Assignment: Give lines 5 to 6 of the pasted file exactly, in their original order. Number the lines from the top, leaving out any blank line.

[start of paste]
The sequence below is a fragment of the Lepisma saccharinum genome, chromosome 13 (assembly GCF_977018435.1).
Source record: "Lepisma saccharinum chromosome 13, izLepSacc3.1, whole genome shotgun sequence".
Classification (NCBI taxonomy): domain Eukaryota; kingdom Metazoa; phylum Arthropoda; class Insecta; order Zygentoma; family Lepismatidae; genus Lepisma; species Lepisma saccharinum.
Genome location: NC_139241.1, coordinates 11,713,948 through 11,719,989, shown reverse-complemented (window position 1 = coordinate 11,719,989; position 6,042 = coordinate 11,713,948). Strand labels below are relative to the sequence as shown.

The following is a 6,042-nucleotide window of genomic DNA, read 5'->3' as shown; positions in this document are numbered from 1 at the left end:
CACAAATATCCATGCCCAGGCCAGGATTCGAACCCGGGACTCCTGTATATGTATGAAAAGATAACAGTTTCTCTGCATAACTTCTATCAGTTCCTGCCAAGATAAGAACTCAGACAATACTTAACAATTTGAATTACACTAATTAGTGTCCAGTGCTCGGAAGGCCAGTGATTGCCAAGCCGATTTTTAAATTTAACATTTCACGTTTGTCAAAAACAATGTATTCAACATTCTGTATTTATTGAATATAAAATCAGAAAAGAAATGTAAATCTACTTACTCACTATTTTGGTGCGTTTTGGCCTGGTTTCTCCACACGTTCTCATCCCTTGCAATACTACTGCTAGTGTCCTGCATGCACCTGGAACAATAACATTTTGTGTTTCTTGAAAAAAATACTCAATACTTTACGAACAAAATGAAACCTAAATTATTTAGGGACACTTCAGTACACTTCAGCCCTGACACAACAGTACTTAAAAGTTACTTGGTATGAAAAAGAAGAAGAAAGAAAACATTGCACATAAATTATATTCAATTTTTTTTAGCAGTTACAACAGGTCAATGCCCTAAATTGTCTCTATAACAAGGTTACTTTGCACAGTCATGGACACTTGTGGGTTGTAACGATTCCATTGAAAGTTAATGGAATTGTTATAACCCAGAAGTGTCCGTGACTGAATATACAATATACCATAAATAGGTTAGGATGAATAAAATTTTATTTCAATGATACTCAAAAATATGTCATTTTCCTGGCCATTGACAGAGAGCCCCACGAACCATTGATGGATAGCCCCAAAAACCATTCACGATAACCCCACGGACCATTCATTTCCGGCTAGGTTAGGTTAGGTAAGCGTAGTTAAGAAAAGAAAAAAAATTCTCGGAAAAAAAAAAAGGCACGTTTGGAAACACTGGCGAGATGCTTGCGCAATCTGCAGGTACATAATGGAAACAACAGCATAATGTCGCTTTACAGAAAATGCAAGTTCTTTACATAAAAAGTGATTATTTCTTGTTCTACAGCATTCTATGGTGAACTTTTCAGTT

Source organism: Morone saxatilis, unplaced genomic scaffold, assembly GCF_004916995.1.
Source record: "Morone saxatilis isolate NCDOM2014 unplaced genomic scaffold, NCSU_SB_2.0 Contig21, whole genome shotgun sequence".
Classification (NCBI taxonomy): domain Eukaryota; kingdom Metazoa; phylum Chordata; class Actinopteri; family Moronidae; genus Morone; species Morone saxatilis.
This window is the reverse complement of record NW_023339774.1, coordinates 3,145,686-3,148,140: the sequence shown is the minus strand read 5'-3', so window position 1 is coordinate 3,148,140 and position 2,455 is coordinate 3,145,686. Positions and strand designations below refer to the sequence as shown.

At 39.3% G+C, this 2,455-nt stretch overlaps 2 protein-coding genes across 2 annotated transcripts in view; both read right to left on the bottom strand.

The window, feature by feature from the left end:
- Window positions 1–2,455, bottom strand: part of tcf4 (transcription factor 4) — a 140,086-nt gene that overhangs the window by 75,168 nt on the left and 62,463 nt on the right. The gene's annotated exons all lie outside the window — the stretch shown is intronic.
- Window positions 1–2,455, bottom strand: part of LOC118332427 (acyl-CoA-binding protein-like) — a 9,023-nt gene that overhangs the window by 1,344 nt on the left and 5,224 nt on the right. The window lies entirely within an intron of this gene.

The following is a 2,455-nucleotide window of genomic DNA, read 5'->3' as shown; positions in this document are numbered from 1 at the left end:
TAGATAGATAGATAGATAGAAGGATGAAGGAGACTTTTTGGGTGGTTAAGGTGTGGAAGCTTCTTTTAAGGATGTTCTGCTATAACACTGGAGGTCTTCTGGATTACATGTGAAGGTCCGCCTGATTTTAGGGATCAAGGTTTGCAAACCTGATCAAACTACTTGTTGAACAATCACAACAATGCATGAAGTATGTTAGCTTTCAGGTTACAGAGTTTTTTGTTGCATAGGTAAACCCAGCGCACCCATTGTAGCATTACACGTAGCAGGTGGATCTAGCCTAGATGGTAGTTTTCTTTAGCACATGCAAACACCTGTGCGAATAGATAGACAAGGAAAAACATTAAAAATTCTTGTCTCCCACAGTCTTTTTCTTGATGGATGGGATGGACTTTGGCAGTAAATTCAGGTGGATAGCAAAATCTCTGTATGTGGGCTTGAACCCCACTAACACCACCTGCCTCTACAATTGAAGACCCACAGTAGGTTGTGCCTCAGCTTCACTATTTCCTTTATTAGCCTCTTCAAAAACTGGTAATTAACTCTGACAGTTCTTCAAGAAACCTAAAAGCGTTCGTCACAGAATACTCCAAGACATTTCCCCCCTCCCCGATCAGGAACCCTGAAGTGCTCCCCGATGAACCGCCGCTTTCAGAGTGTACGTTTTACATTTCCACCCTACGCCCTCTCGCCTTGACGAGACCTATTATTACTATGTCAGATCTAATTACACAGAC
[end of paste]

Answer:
The following is a 6,042-nucleotide window of genomic DNA, read 5'->3' as shown; positions in this document are numbered from 1 at the left end:
CACAAATATCCATGCCCAGGCCAGGATTCGAACCCGGGACTCCTGTATATGTATGAAAAGATAACAGTTTCTCTGCATAACTTCTATCAGTTCCTGCCAAGATAAGAACTCAGACAATACTTAACAATTTGAATTACACTAATTAGTGTCCAGTGCTCGGAAGGCCAGTGATTGCCAAGCCGATTTTTAAATTTAACATTTCACGTTTGTCAAAAACAATGTATTCAACATTCTGTATTTATTGAATATAAAATCAGAAAAGAAATGTAAATCTACTTACTCACTATTTTGGTGCGTTTTGGCCTGGTTTCTCCACACGTTCTCATCCCTTGCAATACTACTGCTAGTGTCCTGCATGCACCTGGAACAATAACATTTTGTGTTTCTTGAAAAAAATACTCAATACTTTACGAACAAAATGAAACCTAAATTATTTAGGGACACTTCAGTACACTTCAGCCCTGACACAACAGTACTTAAAAGTTACTTGGTATGAAAAAGAAGAAGAAAGAAAACATTGCACATAAATTATATTCAATTTTTTTTAGCAGTTACAACAGGTCAATGCCCTAAATTGTCTCTATAACAAGGTTACTTTGCACAGTCATGGACACTTGTGGGTTGTAACGATTCCATTGAAAGTTAATGGAATTGTTATAACCCAGAAGTGTCCGTGACTGAATATACAATATACCATAAATAGGTTAGGATGAATAAAATTTTATTTCAATGATACTCAAAAATATGTCATTTTCCTGGCCATTGACAGAGAGCCCCACGAACCATTGATGGATAGCCCCAAAAACCATTCACGATAACCCCACGGACCATTCATTTCCGGCTAGGTTAGGTTAGGTAAGCGTAGTTAAGAAAAGAAAAAAAATTCTCGGAAAAAAAAAAAGGCACGTTTGGAAACACTGGCGAGATGCTTGCGCAATCTGCAGGTACATAATGGAAACAACAGCATAATGTCGCTTTACAGAAAATGCAAGTTCTTTACATAAAAAGTGATTATTTCTTGTTCTACAGCATTCTATGGTGAACTTTTCAGTT